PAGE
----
Does exactly what it says on the tin, right? I managed three whole blog posts in 2016; I might try for four in 2017. Aim high, eh. And I couldn't help but feel a little irate that I only read 72 books last year - I used to easily top a hundred - but then, while the previous three years had the PhD as a limiting factor, 2016 had finishing the PhD, renovating a house, submitting the PhD, having another baby (a boy one, this time), the viva (the horror), our wedding and the PhD corrections (thankfully minor). So I guess I shouldn't feel too bad. Anyway, let's see how 2017 goes. I've got a huge pile of books that have been accumulating for years and if I get through even a quarter of them, plus review books and new buys, I'll be happy.
26. The Blood Miracles, Lisa McInerney. A reread for research. What book!
25. Making Space, Sarah Tierney. Debut novel. A girl adrift falls for a hoarder.
24. The Glorious Heresies, Lisa McInerney. Interviewing Lisa soon, so this was a research reread. Still brilliant!
23. The Lauras, Sara Taylor. Road trip novel. Good stuff on gender but didn't grab me much otherwise. Preferred The Shore.
22. The Wake, Paul Kingsnorth. Totally fantastic. Brutal and inventive and compelling, and man, an object lesson in characterisation and the intricacies of first person narration and voice.
21. Cold Water, Gwendoline Riley. Second time in a row - wanted to get the nuances before I taught it.
20. Lincoln in the Bardo, George Saunders. Pretty odd, quirky, sad - I prefer his short fiction but I did enjoy this.
19. Cold Water, Gwendoline Riley. Short but intense; very Mancunian.
18. NW, Zadie Smith. A reread for teaching purposes; just as good as I remembered. Still her best, though I haven't yet read Swing Time.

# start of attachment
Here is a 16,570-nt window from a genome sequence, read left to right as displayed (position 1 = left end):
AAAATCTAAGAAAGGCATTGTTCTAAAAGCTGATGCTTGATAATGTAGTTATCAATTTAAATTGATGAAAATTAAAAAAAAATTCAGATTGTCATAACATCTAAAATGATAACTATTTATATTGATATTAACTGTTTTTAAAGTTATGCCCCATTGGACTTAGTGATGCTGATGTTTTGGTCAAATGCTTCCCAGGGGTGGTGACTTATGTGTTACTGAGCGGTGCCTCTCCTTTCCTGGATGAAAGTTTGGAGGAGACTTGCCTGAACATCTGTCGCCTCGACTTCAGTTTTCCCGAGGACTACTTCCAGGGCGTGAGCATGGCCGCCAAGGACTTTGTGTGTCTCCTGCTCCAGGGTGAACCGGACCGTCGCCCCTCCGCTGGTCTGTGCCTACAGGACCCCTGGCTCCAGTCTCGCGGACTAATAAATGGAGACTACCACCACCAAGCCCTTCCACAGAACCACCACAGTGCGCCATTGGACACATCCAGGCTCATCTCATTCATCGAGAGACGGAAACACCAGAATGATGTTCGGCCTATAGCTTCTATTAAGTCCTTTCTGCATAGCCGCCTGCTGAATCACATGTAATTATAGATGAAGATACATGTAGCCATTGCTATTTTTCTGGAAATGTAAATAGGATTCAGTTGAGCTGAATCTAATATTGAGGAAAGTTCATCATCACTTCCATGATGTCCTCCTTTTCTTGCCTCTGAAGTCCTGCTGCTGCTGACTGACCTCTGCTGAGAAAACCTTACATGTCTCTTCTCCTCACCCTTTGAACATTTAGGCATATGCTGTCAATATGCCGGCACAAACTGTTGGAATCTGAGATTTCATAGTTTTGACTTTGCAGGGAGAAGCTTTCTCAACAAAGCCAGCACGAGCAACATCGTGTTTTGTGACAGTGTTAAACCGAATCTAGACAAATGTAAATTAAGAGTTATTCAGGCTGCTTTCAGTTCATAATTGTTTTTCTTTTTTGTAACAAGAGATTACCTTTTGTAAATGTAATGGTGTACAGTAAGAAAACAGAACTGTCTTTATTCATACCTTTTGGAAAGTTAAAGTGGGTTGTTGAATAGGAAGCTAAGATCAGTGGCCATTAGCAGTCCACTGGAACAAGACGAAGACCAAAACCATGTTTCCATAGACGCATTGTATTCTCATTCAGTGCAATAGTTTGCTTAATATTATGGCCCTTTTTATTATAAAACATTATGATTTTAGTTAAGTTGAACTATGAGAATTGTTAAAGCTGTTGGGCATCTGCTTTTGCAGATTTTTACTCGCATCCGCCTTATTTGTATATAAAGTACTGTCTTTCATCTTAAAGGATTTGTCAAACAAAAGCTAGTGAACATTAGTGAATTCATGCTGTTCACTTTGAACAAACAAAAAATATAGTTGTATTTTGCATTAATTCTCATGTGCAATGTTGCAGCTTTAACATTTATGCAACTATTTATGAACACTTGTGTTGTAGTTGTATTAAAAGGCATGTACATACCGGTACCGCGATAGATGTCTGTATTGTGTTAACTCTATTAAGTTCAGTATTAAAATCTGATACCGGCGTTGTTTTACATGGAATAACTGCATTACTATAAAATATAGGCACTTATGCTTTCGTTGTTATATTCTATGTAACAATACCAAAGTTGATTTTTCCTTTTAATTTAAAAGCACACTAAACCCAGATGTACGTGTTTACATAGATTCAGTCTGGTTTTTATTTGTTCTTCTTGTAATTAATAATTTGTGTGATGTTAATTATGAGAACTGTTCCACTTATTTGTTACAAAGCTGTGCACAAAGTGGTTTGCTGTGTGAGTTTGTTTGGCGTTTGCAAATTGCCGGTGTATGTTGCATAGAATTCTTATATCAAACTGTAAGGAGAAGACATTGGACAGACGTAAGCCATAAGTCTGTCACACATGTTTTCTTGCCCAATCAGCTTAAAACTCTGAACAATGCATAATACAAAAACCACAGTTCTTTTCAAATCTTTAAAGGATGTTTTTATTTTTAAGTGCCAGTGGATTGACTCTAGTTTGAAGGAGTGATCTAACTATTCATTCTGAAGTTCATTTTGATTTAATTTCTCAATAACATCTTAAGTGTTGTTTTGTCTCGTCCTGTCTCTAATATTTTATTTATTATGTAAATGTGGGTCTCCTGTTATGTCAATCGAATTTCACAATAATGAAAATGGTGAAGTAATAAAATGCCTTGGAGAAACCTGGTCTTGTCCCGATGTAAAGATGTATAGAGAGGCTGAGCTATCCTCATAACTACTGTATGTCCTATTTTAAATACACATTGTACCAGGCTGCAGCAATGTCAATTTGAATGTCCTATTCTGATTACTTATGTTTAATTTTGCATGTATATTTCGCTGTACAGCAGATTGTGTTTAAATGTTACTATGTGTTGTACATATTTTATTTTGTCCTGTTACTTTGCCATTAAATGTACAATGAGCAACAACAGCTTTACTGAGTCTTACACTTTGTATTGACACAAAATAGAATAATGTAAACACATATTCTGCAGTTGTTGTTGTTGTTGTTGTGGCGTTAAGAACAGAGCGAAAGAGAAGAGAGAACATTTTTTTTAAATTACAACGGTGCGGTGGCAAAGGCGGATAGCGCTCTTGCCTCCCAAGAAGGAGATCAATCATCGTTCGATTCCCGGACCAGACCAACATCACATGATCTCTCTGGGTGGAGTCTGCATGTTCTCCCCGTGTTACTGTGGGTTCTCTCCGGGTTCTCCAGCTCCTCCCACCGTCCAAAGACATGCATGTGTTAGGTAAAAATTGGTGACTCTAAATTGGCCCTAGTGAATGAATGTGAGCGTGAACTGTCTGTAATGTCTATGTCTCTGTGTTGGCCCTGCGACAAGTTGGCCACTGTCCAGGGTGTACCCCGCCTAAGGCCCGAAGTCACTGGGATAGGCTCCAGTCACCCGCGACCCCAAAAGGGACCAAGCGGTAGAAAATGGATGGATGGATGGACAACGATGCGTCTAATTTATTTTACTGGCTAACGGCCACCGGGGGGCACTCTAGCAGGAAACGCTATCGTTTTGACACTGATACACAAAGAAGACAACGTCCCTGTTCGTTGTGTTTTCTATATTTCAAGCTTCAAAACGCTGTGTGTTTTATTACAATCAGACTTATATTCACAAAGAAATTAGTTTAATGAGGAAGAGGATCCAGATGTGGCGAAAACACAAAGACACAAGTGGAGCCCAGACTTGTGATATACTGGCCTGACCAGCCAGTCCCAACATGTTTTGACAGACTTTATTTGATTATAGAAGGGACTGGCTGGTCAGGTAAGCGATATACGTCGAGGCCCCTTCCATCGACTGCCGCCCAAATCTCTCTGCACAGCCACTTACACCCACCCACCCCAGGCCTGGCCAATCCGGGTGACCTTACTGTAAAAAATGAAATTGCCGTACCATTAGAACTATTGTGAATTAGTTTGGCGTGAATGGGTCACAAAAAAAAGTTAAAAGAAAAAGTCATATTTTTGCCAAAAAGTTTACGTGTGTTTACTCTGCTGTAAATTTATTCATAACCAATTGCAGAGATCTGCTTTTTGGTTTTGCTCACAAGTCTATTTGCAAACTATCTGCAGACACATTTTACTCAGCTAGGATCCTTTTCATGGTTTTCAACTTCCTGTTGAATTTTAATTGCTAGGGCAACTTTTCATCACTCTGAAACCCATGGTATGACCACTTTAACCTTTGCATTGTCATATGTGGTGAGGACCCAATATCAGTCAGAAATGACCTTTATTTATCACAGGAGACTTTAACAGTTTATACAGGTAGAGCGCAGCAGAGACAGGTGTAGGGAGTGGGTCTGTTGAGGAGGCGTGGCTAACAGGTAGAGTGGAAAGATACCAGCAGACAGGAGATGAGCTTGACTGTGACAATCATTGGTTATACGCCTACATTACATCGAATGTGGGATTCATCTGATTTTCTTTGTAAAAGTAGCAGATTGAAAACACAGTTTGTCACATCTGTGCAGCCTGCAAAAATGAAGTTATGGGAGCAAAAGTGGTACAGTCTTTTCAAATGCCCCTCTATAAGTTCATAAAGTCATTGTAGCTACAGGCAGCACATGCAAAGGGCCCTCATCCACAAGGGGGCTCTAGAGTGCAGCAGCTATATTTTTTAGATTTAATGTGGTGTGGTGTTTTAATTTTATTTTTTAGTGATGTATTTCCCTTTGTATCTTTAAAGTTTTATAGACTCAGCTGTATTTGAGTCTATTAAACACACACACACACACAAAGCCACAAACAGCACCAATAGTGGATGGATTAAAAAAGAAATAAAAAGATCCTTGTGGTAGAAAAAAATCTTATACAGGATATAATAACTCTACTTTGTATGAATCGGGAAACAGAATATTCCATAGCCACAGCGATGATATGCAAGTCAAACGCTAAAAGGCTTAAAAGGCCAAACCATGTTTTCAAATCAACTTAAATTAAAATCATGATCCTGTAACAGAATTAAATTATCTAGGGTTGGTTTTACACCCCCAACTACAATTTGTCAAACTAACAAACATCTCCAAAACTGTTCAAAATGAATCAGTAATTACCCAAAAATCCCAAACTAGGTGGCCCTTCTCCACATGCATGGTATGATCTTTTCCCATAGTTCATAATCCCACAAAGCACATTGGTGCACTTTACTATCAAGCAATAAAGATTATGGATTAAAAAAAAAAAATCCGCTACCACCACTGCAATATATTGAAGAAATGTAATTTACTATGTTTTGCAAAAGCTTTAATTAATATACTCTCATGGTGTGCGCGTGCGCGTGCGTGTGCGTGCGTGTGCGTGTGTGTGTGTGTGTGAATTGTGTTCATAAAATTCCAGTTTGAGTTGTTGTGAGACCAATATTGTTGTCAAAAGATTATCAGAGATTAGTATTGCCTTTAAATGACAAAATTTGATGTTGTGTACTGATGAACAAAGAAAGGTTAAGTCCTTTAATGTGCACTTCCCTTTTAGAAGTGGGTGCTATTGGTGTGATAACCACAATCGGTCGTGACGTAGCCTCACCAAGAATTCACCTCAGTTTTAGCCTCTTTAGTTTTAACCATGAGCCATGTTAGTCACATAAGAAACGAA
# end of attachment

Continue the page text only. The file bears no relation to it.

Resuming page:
17. The Embassy of Cambodia, Zadie Smith. A good story but packaging as a hardback book is a bit cheeky imo.
16. Hangsaman, Shirley Jackson. Horrendously realistic and tense (as you'd expect).
15. The Witchfinder's Sister, Beth Underdown. Fantastic first novel - literary historical, massively tense and beautifully written. Prize nominations ahoy, I reckon.
14. Veronica, Mary Gaitskill. Interesting, but not my favourite of hers.
13. Rockadoon Shore, Rory Gleeson. Captivating debut novel about a bunch of teenagers on holidays. Funny but very sad, too.
12. Grief is the Thing with Feathers, Max Porter. Just as sad as I expected it to be, but hopeful too.
11. The Notebook, Agota Kristof. Chilling story of wartime.
10. The Blood Miracles, Lisa McInerney. Fantastic second novel; review to follow...
9. Leaving is my Colour, Amy Burns. Really funny debut novel; especially great on family tensions.
8. Hame, Annalena McAfee. Very, very long novel; the history and writings of a fiction Scottish poet on his island island.
7. A Line Made By Walking, Sara Baume. Her second novel; clever and sad.
6. Orange Horses, Maeve Kelly. Super collection. Review here.
5. The Nix, Nathan Hill. Really entertaining, a great read, but not the Most Amazing Book Ever as per some US reviews... My review here.
4. Homegoing, Yaa Gyasi. Fascinating novel if you're interested in black history and the slave trade (read it!) or if you like family sagas. Review here.
3. Chelsea Girls, Eileen Myles. Fabulous novel-slash-memoir. Loved it.
2. You Too Can Have A Body Like Mine, Alexandra Kleeman. Very weird but captivating novel. Review here.
1. The Outrun, Amy Liptrot. Memoir about alcoholism and recovery, but really great when it comes to talking about Orkney and island life/history.